The 2012 Budget signalled the Government’s intention to target perceived tax avoidance arrangements involving high value residential property. In particular, the measures proposed by the Government sought to discourage the holding of residential property through corporate vehicles in order to save SDLT.

The Budget announced a three-pronged approach in this respect:

  • First, and with immediate effect from March 2012, it introduced a new 15 per cent rate of SDLT on the acquisition of UK real estate by certain “non-natural persons” such as corporate bodies.
  • Secondly, it announced a consultation on introducing an annual tax charge on residential properties worth more than £2m owned by such non-natural persons.
  • Thirdly, it notified its intention to extend the scope of capital gains tax, from 6 April 2013, to cover gains arising on the disposal of UK residential property by non-UK resident non-natural persons.

This article provides a brief update on these three anti-avoidance measures, following draft legislation published in December.

The 15 per cent SDLT Rate

The 2012 Budget clearly demonstrated the Government’s focus on the SDLT treatment of high value residential real estate transactions. In addition to a new 7 per cent rate of SDLT for residential property purchases of more than £2m, March 2012 also saw the introduction of a significantly higher 15 per cent rate in respect of acquisitions for more than £2m by “non-natural persons”, such as companies.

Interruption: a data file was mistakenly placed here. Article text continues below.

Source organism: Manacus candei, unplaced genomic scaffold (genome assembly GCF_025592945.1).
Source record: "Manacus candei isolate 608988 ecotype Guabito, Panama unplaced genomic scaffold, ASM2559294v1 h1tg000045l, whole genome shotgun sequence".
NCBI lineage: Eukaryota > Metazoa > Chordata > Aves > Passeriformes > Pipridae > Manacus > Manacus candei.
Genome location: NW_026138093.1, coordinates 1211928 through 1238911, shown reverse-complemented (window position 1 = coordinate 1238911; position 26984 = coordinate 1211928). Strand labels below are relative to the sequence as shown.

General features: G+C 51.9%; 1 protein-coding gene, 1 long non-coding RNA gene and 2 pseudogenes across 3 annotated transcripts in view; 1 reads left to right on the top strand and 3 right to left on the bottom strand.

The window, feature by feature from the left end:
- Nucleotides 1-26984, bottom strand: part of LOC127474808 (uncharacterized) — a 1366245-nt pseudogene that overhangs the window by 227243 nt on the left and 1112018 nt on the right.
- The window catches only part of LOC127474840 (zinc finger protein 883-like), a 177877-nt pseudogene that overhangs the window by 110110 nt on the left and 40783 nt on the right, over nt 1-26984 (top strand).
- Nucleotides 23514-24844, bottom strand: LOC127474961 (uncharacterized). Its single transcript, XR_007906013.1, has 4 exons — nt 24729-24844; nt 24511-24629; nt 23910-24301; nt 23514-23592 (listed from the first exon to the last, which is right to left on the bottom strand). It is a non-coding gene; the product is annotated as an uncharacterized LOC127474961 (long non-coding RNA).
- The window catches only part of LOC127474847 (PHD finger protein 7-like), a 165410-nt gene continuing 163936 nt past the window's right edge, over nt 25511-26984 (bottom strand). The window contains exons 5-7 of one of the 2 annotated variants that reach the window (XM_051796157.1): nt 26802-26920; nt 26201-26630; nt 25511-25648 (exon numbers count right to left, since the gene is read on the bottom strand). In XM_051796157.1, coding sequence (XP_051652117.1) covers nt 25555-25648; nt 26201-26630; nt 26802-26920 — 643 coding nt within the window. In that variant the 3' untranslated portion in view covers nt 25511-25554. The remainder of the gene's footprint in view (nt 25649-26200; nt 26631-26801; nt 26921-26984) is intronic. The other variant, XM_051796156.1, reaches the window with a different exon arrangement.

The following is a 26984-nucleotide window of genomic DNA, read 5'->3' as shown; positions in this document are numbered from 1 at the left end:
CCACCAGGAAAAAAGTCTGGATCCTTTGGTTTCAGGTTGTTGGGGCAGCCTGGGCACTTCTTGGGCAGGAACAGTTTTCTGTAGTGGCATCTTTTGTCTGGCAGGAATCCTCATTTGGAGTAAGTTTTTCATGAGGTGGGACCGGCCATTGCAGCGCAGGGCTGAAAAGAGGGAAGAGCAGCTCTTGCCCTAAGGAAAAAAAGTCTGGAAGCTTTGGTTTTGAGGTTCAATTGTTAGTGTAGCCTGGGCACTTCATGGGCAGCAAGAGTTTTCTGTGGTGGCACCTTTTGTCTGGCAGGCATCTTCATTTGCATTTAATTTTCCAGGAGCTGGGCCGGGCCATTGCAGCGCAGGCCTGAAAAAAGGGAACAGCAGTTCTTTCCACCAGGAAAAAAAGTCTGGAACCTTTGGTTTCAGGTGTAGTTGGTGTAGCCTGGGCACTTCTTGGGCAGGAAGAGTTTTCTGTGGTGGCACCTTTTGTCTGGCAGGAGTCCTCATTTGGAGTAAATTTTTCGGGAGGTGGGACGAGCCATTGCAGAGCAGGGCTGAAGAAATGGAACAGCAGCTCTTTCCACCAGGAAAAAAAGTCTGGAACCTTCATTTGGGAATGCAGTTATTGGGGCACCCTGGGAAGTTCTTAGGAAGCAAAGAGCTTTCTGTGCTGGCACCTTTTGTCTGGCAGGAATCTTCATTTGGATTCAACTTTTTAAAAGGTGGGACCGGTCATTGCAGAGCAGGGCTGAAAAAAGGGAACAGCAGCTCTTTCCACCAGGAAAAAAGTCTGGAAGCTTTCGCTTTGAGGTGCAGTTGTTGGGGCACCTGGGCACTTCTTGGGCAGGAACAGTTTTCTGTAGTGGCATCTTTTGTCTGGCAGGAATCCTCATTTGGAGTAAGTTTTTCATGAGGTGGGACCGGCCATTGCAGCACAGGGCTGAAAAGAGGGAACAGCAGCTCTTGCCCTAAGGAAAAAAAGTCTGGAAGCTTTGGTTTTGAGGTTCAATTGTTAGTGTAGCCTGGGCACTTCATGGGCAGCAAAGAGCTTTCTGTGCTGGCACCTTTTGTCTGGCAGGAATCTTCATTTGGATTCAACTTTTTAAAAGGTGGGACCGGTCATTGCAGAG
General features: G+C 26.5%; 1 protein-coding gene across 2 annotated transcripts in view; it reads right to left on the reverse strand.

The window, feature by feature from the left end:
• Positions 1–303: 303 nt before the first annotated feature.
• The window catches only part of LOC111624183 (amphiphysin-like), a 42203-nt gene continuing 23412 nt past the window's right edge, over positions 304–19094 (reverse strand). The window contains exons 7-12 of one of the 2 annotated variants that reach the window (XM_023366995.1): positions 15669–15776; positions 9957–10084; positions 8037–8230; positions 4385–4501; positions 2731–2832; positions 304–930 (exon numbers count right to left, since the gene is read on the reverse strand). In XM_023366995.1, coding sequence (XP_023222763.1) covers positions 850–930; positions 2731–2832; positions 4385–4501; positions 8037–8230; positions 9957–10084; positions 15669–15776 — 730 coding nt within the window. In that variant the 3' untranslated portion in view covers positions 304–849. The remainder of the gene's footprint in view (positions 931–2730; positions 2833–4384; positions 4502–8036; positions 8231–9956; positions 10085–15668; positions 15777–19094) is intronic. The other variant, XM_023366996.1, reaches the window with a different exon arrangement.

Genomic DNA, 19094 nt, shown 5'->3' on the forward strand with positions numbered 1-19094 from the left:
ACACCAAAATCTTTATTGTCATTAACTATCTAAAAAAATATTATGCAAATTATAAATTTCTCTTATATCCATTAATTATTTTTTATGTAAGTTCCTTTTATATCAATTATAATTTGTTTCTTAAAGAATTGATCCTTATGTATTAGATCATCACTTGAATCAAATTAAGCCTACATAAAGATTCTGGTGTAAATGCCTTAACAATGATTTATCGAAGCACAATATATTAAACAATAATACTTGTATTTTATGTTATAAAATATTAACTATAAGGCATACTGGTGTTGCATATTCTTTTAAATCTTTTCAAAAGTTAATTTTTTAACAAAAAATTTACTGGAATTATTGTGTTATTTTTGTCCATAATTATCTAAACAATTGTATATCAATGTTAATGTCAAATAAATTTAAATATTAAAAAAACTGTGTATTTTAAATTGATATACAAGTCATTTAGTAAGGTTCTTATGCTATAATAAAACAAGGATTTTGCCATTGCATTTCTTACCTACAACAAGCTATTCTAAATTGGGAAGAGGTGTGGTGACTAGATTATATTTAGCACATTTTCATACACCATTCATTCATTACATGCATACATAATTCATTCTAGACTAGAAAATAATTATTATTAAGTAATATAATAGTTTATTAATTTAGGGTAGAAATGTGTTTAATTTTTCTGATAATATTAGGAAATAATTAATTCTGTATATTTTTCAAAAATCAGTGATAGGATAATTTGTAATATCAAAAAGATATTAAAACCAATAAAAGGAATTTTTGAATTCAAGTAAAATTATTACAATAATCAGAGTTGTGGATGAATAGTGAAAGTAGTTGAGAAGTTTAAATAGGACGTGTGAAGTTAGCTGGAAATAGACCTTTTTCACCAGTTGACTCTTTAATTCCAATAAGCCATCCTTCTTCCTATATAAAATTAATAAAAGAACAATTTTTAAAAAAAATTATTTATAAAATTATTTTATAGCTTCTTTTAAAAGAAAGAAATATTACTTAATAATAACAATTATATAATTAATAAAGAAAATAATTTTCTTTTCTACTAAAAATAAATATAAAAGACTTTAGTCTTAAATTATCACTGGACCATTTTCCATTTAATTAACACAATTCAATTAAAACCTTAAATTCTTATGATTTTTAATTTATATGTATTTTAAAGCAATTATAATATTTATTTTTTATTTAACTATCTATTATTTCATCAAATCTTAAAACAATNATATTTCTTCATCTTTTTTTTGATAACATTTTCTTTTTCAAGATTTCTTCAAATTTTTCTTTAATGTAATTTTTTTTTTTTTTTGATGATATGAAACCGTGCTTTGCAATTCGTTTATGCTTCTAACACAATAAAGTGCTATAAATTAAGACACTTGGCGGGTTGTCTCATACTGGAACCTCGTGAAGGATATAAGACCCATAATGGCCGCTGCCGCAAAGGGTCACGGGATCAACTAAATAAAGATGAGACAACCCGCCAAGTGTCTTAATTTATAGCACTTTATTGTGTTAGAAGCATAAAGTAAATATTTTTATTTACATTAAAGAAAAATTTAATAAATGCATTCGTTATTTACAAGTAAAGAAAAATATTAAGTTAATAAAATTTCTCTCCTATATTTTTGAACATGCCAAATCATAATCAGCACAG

Although the 15 per cent rate was designed to discourage individuals from avoiding SDLT by holding property through corporate holding structures, the provisions were unintentionally broad. As a consequence, certain persons (such as genuine commercial landlords, property developers and real estate investment funds) who were not the target of the new measure, were in any case caught by it.

Following ongoing consultation, the Government has accepted that the provisions were too widely drafted and, with effect from Royal Assent of Finance Bill 2013, a number of new reliefs from the 15 per cent rate will apply. In particular, there will be a relief for property rental businesses, and the relief for property development businesses will no longer be subject to a condition that they have been carrying on the business for at least two years. However, the reliefs will only apply if the qualifying conditions are satisfied throughout the following three years.

These reliefs should protect those who purchase property through corporate structures for genuine commercial reasons. However, it should be noted that Royal Assent is unlikely to take place until July 2013 and, until such time, non-natural purchasers should beware the 15 per cent rate.

Annual Residential Property Tax

With effect from April 2013, certain non-natural persons owning residential property worth over £2m will be subject to a new annual tax charge called the Annual Residential Property Tax (“ARPT”).